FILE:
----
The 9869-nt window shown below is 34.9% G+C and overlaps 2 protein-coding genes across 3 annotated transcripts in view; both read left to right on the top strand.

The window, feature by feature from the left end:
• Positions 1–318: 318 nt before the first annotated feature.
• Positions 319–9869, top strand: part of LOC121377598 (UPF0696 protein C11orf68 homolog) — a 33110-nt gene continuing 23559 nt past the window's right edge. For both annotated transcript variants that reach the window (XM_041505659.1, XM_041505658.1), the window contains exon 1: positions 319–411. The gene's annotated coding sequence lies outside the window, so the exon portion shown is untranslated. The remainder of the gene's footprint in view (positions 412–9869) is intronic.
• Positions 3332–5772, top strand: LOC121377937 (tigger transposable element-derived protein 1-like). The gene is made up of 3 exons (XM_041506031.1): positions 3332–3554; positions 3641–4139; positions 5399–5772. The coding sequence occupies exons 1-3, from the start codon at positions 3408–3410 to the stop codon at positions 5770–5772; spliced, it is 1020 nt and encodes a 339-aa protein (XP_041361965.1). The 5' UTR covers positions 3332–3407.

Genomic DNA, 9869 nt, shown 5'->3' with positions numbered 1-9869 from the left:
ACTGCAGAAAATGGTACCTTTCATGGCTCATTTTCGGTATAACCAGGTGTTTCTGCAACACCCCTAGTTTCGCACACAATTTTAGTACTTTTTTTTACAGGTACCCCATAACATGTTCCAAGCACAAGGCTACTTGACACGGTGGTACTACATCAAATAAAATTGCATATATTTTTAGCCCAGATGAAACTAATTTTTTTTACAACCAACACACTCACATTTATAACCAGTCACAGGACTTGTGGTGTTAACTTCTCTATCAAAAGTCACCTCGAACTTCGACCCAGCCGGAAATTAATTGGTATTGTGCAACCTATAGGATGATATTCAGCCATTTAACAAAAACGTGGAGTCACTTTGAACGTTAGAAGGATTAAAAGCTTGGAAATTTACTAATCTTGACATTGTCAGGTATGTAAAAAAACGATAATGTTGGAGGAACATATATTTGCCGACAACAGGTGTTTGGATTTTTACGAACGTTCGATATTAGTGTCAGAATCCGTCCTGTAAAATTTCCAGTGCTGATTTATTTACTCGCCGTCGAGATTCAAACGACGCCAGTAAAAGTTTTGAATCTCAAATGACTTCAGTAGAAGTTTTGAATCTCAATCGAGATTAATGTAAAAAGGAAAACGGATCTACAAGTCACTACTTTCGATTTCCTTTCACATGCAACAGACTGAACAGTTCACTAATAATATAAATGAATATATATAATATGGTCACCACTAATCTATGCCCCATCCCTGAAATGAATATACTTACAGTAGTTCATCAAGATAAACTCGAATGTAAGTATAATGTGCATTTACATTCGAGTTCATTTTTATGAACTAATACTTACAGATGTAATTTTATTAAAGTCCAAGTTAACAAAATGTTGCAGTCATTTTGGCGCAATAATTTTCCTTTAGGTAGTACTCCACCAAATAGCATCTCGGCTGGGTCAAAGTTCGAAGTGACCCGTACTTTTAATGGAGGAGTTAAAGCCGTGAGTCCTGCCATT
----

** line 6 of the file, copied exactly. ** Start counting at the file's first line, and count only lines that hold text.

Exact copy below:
Genomic DNA, 9869 nt, shown 5'->3' with positions numbered 1-9869 from the left: